What wasn’t expected was Pace then making no move at either cornerback or safety even after the trade-down that recovered much of the draft capital expended to deal up to No. 2 for Mitch Trubisky. When the Bears’ pick at No. 45 came around, the Bears instead chose a smaller-college tight end.

First thoughts were that Pace agreed with thinking that said starter-grade corners in particular could be had as late as the fourth round — he reacquired a fourth-round pick in the trade with Arizona, giving him two (Nos. 117 and 119) — or that he had been outflanked by a sudden minor run on defensive backs. In the eight picks from No. 36 (the Bears’ original second-round slot) to No. 43, four defensive backs were snatched up, three of them safeties.

That clearly didn’t bother Pace, though the Bears ended Friday with a plan to take a revised look in the defensive back direction.

“Yeah, we’re going to have to kind of sort through it tonight and we’ll be here late tonight and early in the morning,” Pace said. “Kind of resetting our board and going through it again. We’re going to take best player available, and if it ends up being offensive players, that’s what it is.”

Adam Shaheen travels a different path to being the Bears’ second-round pick

Adam Shaheen travels a different path to being the Bears’ second-round pick

Adam Shaheen was a couple of things coming out of high school in Galena, Ohio: He was 6-foot-4 and weighed about 195 pounds, and was headed to Division II Pittsburgh-Johnstown to play basketball. 

Four years later, the Bears on Friday made the now 6-foot-6, 278 pound tight end their second-round draft pick. He was the fifth tight end selected, behind first-rounders O.J. Howard (Tampa Bay, No. 19), Evan Engram (New York Giants, No. 23), David Njoku (Cleveland, No. 29) and Gerald Everett (Los Angeles Rams, No. 44). 

Shaheen said he missed football after a year of playing basketball (he played football at Big Walnut High School in Ohio), with 2013’s memorable Ohio State-Wisconsin game giving him the itch to return to the sport. He wasn’t big enough to play football when he came out of high school, but coaches at D-II Ashland University saw something in him following his freshman hoops year and brought him into the program.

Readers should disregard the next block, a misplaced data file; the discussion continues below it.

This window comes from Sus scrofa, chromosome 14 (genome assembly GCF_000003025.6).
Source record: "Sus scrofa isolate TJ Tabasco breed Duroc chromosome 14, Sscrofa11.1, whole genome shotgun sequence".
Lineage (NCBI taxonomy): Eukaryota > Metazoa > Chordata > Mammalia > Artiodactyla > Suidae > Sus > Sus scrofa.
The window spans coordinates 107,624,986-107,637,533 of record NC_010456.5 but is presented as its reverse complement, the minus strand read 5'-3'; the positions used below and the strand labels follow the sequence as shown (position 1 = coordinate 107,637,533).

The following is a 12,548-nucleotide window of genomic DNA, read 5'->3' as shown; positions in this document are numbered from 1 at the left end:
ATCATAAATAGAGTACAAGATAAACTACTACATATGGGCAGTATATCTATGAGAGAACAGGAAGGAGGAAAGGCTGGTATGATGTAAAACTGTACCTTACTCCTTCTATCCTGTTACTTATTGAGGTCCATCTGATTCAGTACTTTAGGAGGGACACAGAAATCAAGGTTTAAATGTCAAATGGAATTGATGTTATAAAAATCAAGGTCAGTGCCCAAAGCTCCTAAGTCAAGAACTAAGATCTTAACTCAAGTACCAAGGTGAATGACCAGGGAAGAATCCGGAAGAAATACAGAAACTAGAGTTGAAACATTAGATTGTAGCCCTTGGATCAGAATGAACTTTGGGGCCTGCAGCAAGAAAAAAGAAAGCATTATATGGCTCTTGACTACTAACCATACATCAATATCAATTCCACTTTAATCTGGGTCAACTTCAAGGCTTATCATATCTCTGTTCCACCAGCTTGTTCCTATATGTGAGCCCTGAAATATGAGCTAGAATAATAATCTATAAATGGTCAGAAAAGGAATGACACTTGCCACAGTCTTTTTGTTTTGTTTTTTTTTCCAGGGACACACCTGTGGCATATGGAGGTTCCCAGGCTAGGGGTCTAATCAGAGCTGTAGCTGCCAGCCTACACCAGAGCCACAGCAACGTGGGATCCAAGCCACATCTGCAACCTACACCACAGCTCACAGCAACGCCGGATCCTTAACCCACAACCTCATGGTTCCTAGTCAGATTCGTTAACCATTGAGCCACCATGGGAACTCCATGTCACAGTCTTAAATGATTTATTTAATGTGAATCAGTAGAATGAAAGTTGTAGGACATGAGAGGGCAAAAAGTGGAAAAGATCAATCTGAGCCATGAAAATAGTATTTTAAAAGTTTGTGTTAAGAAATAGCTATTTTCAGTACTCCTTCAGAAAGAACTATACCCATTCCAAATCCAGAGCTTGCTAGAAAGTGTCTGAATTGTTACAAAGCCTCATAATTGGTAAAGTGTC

Then the weight gain began. Shaheen, initially weighing 225 pounds, was Ashland’s No. 3 tight end in 2014. And he continued to grow in his final two years there. 

Shaheen described how he bulked up last month at the scouting combine in Indianapolis:

“A lot of Chipotle burritos,” Shaheen said. “A lot of burritos. No, it all honestly it was a lot of burritos.” 

It wasn’t as easy a process as housing burritos would seem, though. 

“It was just a grind,” Shaheen said Friday. “You know, to put on that kind of weight and still maintain my athleticism, it was a good grind for two years.”

Shaheen went from catching two passes in nine games in 2014 to totaling 122 receptions for 1,670 yards and 26 touchdowns in his final two years at Ashland. Few players at the D-II level have the opportunity to pass up a final year of eligibility — Shaheen could’ve been a fifth-year senior in 2017 — to turn pro, but there wasn’t anything left for him to accomplish. 

“I did all I could really do to help my draft stock there,” Shaheen said. “Another year at that level — I didn’t think after discussing it with my family and friends and stuff it was really going to increase my draft stock if I did similar to what I did the previous two years.”